Brexit also dominated a Christmas competition — contributed to and voted on by the public — to write the best joke for a Christmas cracker (the crackers pulled apart at dining tables typically carry a slapstick joke) run by a British television station. “Why was Theresa May sacked as nativity manager?” The answer: “She couldn’t run a stable government,” referring to the cabinet infighting and about turns over the direction of Brexit policy.

Pantomimes — a popular form of comic theatre entertainment (often parodies of well-known fairy tales) — have also proven ripe for similar jokes given the backstabbing and dealing involved in it (Pantomimes, heavy on audience participation, are known for the lines “He’s Behind You!!” and “Oh no it isn’t”, and “Oh yes it is!”). The Times reported on a raft of shows that had Brexit-related digs. Asked if she was going to leave or remain, Rapunzel, in one of the shows, responds. “Albert, I’m sick of this conversation. Only an idiot would remain.” In a version of Cinderella, Prince Charming’s valet is an Italian full of angst about his future in the country post-Brexit.

The contributions coming from the public, reflect the high levels of emotion around the exit process, and some of the issues it has raised, including the potential to hamper the peace process in Ireland (where the issue of how to avoid a hard border once Britain leaves the single market and customs union remains unresolved). ‘Stop the cavalry’, a well-known Christmas song written by English musician Jona Lewrie in 1980, has been recast as ‘Drop the DUP’, referring to the right-wing Democratic Unionist Party of Northern Ireland who are now propping up the British government, and who came close to scuppering the deal that Britain attempted to strike with Europe over the Irish border). “Will there even be a dole-post Christmas,” sings the creator of the parody, which has gone viral online.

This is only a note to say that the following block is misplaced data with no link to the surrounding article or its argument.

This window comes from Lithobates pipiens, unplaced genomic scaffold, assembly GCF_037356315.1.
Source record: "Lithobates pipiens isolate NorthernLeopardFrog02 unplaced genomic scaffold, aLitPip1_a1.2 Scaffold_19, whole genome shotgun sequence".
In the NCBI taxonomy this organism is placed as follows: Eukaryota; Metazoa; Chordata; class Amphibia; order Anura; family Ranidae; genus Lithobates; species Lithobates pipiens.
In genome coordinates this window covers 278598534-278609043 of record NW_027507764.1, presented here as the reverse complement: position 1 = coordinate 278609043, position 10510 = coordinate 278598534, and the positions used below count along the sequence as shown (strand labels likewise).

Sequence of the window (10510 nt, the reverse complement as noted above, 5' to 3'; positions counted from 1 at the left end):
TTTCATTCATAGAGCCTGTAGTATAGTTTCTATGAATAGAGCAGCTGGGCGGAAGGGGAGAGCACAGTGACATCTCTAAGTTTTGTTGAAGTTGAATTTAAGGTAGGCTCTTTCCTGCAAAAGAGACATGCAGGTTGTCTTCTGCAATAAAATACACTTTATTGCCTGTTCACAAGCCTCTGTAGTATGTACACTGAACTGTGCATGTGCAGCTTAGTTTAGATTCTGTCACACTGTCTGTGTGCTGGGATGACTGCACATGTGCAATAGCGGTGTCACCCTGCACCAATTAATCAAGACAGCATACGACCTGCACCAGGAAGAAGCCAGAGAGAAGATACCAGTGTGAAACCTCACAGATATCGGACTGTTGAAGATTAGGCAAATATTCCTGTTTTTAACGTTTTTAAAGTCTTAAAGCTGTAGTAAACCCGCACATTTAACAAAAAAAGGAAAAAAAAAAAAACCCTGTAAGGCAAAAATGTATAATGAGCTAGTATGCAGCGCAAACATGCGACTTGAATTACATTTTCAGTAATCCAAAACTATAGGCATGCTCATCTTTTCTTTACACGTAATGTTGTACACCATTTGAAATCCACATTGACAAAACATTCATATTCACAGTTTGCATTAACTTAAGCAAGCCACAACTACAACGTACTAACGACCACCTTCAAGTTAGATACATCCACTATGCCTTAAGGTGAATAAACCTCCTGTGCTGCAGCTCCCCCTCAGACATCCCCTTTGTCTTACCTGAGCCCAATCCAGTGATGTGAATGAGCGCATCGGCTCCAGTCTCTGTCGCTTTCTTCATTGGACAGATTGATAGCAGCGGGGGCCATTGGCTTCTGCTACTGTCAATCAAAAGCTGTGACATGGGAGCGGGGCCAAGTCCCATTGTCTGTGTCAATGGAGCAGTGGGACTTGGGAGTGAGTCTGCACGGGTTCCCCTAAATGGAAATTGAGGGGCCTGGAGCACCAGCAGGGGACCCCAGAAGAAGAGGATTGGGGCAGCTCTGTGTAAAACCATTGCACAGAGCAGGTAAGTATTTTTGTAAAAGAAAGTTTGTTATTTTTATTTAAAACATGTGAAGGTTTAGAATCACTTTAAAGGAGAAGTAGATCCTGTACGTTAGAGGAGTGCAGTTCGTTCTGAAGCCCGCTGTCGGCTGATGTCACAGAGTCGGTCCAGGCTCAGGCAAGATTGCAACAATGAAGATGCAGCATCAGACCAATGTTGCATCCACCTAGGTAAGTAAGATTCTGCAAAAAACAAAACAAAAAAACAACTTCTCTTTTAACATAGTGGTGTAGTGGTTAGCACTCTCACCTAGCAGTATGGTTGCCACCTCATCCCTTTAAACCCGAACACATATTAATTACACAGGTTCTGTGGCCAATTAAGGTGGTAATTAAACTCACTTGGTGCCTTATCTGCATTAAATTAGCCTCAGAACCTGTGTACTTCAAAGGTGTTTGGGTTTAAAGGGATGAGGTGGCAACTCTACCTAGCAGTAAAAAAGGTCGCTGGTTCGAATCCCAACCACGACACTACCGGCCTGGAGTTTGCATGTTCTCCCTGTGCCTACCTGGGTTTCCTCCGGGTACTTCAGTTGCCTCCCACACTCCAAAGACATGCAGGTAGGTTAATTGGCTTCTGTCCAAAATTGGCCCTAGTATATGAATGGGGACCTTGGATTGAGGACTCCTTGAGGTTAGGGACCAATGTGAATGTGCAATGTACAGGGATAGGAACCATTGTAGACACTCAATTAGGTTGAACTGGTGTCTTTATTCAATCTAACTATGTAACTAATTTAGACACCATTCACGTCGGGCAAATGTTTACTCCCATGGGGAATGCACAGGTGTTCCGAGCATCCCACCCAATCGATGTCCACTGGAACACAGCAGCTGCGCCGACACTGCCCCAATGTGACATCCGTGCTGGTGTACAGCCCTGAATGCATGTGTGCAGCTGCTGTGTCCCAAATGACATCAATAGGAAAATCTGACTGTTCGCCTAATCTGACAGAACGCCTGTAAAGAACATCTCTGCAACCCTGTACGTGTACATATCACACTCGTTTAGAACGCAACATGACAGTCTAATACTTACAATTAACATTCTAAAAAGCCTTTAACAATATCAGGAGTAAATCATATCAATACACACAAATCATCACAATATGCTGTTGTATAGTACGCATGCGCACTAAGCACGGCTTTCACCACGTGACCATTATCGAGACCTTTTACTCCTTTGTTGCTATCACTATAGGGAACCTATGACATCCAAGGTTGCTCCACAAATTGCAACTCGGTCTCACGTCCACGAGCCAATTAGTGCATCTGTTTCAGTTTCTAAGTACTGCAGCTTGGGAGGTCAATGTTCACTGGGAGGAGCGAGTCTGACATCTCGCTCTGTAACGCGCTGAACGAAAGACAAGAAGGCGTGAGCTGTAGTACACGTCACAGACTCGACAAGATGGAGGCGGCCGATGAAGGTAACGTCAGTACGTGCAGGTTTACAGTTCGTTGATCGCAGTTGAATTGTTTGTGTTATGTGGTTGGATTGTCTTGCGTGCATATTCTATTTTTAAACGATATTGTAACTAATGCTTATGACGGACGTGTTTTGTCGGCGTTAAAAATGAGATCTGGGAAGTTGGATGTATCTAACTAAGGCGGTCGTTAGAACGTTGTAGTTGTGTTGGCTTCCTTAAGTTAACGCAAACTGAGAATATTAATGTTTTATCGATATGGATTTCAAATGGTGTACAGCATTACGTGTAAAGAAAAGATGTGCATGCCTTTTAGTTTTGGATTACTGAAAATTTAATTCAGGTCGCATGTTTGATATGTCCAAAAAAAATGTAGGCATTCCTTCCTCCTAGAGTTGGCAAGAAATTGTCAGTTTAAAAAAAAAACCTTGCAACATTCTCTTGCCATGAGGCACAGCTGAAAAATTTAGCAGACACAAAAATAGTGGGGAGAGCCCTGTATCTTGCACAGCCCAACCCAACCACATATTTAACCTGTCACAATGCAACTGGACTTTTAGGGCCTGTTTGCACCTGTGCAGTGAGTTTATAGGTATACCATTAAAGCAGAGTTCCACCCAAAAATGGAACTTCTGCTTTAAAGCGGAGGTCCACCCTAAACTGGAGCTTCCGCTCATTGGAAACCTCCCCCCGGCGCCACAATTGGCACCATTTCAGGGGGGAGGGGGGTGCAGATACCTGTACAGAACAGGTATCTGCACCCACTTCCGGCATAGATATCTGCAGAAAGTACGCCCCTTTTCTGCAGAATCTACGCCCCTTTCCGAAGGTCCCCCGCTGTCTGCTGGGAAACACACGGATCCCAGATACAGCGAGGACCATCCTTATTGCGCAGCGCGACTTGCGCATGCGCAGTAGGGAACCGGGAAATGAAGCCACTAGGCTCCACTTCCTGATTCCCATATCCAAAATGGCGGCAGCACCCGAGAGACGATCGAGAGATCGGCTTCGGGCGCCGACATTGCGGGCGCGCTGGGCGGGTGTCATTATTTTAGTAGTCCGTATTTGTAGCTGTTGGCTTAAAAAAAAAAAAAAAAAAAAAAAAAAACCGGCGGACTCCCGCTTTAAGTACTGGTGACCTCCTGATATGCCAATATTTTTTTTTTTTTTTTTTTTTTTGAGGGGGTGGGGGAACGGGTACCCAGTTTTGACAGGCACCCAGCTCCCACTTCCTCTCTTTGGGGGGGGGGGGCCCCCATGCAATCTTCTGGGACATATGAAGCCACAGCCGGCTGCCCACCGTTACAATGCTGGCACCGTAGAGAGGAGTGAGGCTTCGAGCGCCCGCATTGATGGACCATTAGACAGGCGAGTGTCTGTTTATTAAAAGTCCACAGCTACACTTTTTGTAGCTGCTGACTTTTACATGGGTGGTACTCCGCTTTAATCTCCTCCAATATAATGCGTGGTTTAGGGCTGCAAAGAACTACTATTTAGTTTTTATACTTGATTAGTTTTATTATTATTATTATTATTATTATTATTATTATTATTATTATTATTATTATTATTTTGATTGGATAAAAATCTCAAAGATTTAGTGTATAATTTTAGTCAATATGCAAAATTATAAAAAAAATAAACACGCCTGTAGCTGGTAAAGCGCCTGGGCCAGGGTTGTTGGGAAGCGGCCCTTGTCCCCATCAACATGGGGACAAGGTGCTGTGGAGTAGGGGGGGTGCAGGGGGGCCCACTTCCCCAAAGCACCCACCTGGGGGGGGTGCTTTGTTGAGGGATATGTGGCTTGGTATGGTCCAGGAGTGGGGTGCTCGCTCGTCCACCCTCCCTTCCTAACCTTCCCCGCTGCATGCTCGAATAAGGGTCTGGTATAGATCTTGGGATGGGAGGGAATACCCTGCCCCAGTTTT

Christmas has also taken a nasty twist in some cases: a Conservative MP in Scotland (the country voted overwhelmingly to remain in the EU) tweeted a picture of a Christmas card in which he is labelled ‘Judas’ (because he had voted against the government in legislation going through Parliament) and wishing him a ‘Brexit Christmas’ while others have indicated they have received similar cards.

In a country where preparations for Christmas start well in advance (some shops begin to sell wares several months prior), the impact of Brexit on the economy is continually trudged over in the newspapers, particularly around the issue of inflation. Soaring prices have been a challenge with the weakening of the sterling pound, and newspapers warned that turkeys might be 16 per cent more expensive this year.

While most goods online were targeted at the Remain camp, there were a few exceptions. One user of Gumtree was desperate to sell an “uncherished” number plate that (when twisted round a bit) was the “ultimate Brexit registration number”. XI7 BRE is on sale for £750 (approx ₹65,000). Having been threatened with no Xmas dinner by his partner if this “number goes on one of our cars”, Mark Hoyle added that the proceeds will go to a charity that feeds the homeless.

Published on December 22, 2017